A real person: There’s nothing more disheartening than an absence of real people on a website. And that’s especially important if you provide a professional service. The stats say that if you have a ‘meet the team’ heading in your top navigation on your website, 37% of your traffic will have a look there. Customers want to know who they are dealing with and putting a face to the company name lends your business that all-important humanity. And if your business is large enough that it’s simply not practical to include everyone on the site, then make some concessions: feature the directors, star employees, even including a little company history is better than nothing. No people on a website plants seeds of doubt about how trustworthy a company is: what exactly are you hiding?

Provide lots of information: If you are selling things online, customers want detail. They can’t physically touch the item or see it in person so they rely on accurate descriptions, detailed specifications and images. Providing that little bit more detail, such as a selection of photos from different angles instead of just one. increases the customer’s faith in you and helps you to win the sale.

More than pretty pictures!: Web designers love pretty pictures! Yet so often irrelevant imagery gets in the way of a strong message. And if you can’t cleverly articulate what you do and where your business adds value, you’ll not be building your reputation either. Have a look at my blog about ‘Personality’, and then look at your website. And consider my challenge to look at the imagery on your home page and ask yourself what function it really performs, and then look at your messaging and ponder: does it really entice the website visitor?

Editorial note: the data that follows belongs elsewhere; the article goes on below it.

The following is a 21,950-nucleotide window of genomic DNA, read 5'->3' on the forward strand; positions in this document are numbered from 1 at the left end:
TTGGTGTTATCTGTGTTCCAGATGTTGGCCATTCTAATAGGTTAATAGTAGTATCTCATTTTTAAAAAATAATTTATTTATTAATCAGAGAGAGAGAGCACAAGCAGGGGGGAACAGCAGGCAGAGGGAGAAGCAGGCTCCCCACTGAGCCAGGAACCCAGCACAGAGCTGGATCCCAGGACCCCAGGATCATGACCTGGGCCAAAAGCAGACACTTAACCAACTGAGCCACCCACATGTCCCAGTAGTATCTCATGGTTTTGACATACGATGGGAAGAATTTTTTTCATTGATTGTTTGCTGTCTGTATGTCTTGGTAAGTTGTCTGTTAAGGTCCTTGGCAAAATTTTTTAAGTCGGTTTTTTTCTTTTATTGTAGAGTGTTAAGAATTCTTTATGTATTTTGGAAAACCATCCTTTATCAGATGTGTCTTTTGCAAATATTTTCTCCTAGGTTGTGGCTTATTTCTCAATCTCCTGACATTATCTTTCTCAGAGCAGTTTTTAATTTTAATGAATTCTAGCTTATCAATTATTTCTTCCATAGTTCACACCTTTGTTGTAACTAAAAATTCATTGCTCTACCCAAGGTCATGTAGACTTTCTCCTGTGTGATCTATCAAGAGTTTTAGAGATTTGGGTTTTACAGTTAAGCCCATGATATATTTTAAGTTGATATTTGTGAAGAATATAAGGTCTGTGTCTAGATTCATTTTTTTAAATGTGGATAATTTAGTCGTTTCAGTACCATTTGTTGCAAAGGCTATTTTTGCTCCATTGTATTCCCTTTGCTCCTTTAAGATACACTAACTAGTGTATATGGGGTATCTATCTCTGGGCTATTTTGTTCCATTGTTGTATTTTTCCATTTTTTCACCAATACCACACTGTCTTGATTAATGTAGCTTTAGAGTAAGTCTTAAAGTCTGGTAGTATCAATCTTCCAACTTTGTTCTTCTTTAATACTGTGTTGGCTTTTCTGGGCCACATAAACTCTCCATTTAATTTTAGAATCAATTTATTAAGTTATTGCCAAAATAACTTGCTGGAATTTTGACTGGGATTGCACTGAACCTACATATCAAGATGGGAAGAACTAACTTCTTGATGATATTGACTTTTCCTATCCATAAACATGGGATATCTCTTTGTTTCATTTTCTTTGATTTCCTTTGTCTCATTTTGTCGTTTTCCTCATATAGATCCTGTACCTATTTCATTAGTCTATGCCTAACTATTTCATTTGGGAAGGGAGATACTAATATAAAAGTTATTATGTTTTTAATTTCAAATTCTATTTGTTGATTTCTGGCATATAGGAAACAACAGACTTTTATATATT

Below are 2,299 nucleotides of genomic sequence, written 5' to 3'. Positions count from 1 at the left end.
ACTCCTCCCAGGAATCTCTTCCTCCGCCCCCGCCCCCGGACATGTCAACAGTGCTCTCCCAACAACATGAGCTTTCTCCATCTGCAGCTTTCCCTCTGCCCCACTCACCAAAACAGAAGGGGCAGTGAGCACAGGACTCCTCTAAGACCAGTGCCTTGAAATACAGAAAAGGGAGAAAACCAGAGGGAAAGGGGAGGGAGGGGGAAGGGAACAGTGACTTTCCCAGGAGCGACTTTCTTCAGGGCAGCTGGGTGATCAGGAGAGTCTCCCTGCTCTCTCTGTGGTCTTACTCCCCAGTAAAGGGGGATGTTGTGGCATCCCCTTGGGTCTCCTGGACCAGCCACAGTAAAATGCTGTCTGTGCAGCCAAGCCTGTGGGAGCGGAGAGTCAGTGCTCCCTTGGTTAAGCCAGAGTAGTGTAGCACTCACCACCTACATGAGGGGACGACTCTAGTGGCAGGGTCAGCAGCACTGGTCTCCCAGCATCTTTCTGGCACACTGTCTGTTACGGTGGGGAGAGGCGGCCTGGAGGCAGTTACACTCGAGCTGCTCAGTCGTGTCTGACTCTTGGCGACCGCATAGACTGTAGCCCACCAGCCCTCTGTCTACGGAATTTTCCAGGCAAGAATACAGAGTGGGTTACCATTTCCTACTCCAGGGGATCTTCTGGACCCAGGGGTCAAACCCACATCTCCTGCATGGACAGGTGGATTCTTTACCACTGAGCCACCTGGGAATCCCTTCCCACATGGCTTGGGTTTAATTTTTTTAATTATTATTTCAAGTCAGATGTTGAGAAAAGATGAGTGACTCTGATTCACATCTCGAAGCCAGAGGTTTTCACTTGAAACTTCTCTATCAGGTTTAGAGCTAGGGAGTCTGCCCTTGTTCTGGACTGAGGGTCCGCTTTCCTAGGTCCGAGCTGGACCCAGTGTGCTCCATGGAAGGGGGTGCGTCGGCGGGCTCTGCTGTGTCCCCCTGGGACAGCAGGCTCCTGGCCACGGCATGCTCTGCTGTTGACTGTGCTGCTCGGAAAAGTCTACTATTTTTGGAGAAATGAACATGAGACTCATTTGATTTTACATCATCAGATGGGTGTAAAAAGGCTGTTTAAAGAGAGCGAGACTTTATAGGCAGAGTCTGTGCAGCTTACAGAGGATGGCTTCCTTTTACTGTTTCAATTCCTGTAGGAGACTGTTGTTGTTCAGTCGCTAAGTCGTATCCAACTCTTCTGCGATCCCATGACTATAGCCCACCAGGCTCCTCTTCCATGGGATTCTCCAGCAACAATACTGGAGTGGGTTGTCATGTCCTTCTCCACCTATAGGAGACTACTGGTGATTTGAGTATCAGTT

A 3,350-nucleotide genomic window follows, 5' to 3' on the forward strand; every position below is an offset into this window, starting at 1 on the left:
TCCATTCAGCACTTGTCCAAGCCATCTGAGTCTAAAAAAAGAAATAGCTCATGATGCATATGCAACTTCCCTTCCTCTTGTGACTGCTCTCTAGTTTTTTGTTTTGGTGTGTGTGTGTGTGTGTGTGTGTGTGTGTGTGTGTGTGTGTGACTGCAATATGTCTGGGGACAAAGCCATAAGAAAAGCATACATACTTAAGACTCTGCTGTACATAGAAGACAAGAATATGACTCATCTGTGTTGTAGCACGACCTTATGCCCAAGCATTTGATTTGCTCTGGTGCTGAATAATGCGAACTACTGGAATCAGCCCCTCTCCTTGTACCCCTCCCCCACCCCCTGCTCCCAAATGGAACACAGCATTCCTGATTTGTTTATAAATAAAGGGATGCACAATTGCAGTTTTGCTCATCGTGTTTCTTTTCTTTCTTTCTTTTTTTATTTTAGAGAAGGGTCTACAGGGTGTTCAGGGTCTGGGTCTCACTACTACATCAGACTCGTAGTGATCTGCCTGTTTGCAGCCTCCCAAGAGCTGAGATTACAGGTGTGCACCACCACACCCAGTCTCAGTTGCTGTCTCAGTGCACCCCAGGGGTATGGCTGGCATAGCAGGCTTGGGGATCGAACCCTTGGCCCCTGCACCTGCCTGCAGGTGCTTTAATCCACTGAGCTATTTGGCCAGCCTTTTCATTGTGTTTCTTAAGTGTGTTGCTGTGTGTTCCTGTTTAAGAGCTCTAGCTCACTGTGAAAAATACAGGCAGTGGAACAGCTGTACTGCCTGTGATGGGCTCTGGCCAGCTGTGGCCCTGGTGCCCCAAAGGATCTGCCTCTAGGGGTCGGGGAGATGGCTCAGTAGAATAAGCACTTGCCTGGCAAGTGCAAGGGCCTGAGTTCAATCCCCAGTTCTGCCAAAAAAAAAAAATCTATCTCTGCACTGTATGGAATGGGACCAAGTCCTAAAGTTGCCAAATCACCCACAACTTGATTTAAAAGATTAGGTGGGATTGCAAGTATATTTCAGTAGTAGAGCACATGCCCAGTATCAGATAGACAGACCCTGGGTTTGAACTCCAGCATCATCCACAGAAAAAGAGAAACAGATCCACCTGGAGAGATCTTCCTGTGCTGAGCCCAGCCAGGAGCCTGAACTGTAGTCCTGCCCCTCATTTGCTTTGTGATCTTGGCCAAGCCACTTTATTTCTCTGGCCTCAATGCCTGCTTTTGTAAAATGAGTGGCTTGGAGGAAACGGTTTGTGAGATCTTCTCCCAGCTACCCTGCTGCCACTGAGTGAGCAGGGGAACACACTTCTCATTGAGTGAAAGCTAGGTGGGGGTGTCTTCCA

Exhibit A, Your Honour

After delivering on what you promise to deliver, the evidence is perhaps the single most important factor to building trust. Show, don’t tell. It’s not about you saying how great your product or service is, it’s about people making up their own mind about you. Reviews are a fantastic way to do this, testimonials and star ratings are equally viable. On e-commerce platforms such as eBay, the whole buying and selling principle is based on reputation. They say that your customers are your best salespeople and if prospects can come to your site and see that other people have been satisfied by what you provide, they’ll feel happier to part with their cash.

Services require even more reassurance

eBay reviews are a handy way to demonstrate why reputation matters in business, but it’s not just applicable if you’re selling widgets. It’s even more important if you’re selling a service. Put yourself in the customer’s shoes: they’re buying something that is intangible, they can’t try it on for size, when they place the order they’ve got to put a lot of trust in the supplier and take a big leap of faith. So what can you do to maximise trust? Include testimonials on your website or on social media. Video testimonials are especially powerful, as hearing directly from the horse’s mouth about a good experience can be very reassuring. While the customer will be looking for different information than if they were buying a product, they still want to know the most important thing of all: what’s in it for them? For instance:

• What did clients like about your service? Was it friendly, did you go above and beyond, are you offering something that nobody else does?

• What did participants get out of your course? Has it changed their outlook? Are they healthier, happier, or better off financially?

• What pressures does your maintenance contract take off your clients? Does it save them money in the long run, or time, or hassle?

The bottom line

If you don’t take care of your online reputation, your business will suffer. Whether or not you trade online, whether you sell widgets or a bespoke service, reputation and the level of trust that ensues is a deal breaker for customers.

Shakespeare and eBay are unlikely bedfellows yet demonstrate that reputation and business are wholly united. Without a good reputation there’s no reassurance to customers, and without reassurance, there’s no trust and certainly no sales.

If you’d like to know more, or you’re interested in receiving some constructive criticism about your online image and reputation, then why not get in touch, I’d be happy to have a conversation with you.